In Sunday’s Oscars acceptance speech for the animated short film “Hair Love,” in which an African-American father learns to do his daughter’s hair for the first time, former NFL player and director Matthew A. Cherry remarked that he was motivated by a desire to normalize black hair and urged viewers to help support the passage of the CROWN Act in all 50 states.
The CROWN Act he was referring to is an acronym for “Creating a Respectful and Open Workplace for Natural Hair” Act and pertains to legislation that prohibits discrimination based on natural hairstyles. California was the first state to pass its version of the CROWN Act, which went into effect at the beginning of this year. New York and New Jersey have enacted their own versions and many other states and local jurisdictions are considering or have passed similar legislation. Accordingly, as awareness of these new laws heighten, business owners in California and beyond should act now to ensure their policies and practices comply with the CROWN Act.
Understanding the CROWN Act
Recognizing that “hair today remains a proxy for race,” the California Legislature concluded that “hair discrimination targeting hairstyles associated with race is racial discrimination.” Prior to the enactment of the CROWN Act, natural hairstyles were not a legally protected characteristic in California. Thus, an employee who wanted to challenge an employer’s grooming policy or practice as discriminatory had to rely on federal law. However, federal courts have consistently held that employers may prohibit natural hairstyles so long as the same policy applies to all employees. With the enactment of the CROWN Act, employers in California can no longer safely rely on a defense that a particular policy or practice is applied uniformly with regard to employees’ hairstyles.
In California, the CROWN Act ensures protection against discrimination based on hairstyles by extending statutory protection to hair texture and protective hairstyles in California’s Fair Employment and Housing Act (FEHA) and Education Code. In particular, the CROWN Act amends the definition of race to include “traits historically associated with race, including hair texture and protective hairstyles.” By definition, protective hairstyles includes, but is not limited to, “braids, locks, and twists.” Notably, this list of protective hairstyles is not exhaustive and the new law extends protection to any hairstyle associated with a particular race.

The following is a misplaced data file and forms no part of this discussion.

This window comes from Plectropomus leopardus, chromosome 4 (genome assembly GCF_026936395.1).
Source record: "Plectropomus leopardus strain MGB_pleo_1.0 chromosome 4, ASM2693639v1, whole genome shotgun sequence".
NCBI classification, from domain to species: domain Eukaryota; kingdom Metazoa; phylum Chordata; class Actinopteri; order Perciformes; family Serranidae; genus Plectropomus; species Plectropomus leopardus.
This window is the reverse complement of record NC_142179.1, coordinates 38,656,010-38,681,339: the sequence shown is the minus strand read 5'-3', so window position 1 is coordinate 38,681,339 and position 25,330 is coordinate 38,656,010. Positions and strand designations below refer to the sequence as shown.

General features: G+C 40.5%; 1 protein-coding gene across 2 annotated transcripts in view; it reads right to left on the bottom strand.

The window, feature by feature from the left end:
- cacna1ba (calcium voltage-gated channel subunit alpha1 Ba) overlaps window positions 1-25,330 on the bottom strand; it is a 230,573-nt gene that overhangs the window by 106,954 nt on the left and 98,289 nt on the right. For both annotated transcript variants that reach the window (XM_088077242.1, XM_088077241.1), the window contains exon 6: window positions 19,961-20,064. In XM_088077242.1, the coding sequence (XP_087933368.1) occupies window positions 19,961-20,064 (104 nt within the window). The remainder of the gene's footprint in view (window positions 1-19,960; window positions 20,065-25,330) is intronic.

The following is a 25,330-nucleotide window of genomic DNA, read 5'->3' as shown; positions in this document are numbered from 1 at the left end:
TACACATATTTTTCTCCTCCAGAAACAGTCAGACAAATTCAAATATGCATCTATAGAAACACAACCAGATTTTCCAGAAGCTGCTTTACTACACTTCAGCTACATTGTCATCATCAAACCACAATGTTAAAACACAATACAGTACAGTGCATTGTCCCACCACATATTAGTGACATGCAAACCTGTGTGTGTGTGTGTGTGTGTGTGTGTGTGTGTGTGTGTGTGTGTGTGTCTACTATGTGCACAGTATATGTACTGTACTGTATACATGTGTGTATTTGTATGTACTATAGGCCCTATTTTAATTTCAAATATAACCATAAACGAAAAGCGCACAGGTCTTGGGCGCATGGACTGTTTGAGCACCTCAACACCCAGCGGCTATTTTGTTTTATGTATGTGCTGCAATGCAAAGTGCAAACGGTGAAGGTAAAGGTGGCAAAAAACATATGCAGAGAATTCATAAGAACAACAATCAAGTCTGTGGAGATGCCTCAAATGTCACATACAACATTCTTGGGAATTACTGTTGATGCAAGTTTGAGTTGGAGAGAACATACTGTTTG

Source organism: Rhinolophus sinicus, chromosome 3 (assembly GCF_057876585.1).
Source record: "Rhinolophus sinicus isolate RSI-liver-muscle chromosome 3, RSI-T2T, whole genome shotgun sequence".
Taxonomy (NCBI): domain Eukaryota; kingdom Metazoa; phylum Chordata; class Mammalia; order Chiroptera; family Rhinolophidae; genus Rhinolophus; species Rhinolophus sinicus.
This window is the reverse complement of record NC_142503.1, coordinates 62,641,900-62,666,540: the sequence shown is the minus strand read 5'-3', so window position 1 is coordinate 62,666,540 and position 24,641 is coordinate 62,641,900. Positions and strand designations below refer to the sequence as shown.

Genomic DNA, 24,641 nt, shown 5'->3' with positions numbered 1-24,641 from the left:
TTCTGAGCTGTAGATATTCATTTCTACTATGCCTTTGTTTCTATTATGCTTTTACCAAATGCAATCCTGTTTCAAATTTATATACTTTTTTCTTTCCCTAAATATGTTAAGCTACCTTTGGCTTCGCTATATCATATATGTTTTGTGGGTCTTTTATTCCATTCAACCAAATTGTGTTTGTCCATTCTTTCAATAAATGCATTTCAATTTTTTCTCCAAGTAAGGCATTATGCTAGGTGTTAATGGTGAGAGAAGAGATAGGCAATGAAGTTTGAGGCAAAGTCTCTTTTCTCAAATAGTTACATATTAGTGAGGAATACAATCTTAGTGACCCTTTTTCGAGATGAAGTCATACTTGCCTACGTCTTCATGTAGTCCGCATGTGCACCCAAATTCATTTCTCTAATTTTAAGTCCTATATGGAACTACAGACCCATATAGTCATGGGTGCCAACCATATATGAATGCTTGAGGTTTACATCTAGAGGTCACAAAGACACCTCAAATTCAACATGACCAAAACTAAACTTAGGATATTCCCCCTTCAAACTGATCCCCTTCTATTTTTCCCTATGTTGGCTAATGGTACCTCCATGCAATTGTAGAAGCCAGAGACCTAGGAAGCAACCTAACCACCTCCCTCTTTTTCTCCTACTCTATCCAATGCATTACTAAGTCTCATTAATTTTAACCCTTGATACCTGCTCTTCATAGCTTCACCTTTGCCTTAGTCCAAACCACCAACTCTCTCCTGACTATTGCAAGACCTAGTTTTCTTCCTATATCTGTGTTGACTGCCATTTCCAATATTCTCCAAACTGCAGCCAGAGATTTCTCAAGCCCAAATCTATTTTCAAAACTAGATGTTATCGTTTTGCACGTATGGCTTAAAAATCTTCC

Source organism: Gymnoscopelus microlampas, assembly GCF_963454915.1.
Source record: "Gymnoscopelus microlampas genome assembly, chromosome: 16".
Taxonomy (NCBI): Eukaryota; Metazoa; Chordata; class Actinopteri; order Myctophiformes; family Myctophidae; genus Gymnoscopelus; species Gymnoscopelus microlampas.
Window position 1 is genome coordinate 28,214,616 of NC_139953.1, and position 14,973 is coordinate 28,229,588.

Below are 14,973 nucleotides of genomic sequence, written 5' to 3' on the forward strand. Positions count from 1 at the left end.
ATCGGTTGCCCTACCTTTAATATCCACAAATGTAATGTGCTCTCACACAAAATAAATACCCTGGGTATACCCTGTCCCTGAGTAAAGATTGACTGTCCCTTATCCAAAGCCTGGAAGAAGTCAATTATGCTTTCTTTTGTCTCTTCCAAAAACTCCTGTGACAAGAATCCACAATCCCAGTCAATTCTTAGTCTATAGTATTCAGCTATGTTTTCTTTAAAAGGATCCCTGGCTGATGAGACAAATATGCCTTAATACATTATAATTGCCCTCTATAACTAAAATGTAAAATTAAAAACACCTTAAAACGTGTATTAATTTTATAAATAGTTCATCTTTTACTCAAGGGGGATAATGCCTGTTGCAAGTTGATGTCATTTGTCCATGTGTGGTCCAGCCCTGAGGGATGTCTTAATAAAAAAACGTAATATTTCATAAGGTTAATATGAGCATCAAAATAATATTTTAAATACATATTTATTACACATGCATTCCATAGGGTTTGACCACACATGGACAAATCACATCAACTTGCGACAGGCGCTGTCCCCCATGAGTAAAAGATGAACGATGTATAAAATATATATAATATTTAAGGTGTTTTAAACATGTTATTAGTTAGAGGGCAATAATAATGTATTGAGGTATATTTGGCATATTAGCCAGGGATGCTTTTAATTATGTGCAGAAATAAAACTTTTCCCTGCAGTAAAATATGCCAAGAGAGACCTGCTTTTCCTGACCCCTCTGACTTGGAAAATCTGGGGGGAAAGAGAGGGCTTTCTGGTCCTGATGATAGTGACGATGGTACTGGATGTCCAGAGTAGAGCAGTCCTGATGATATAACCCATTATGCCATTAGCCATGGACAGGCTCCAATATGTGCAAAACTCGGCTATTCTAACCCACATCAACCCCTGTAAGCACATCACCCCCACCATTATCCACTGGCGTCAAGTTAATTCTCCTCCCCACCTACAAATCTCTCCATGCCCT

California’s CROWN Act leaves intact the FEHA exception authorizing policies and practices that are based on bona fide occupational qualifications, such as health or safety hazards. However, there are no published California opinions regarding this defense in the context of a race discrimination claim and litigation is anticipated on this issue.
What Should Employers Do Now?
As the CROWN Act’s visibility increases and policies and practices are scrutinized, California employers should take the following actions now:
- Review and amend grooming and appearance policies to eliminate prohibitions against natural and protective hairstyles or other proxies for race;
- Assess with legal counsel whether any policies and practices are based on bona fide occupational qualifications;
- Train employees involved in hiring, promotion, and/or discipline about compliance with the CROWN Act;
- Revisit job descriptions and job postings for compliance with the CROWN Act; and
- Monitor legislative developments in all jurisdictions in which they operate and review and update their policies and practices accordingly.
Following the CROWN Act’s implementation on January 1st, employers should consult with legal counsel now to ensure compliance. Additionally, to further the CROWN Act’s purpose of creating workplaces of opportunity for all, employers should engage in efforts to support a racially-inclusive workplace environment, for instance, by finding meaningful ways to celebrate Black History Month with employees this February.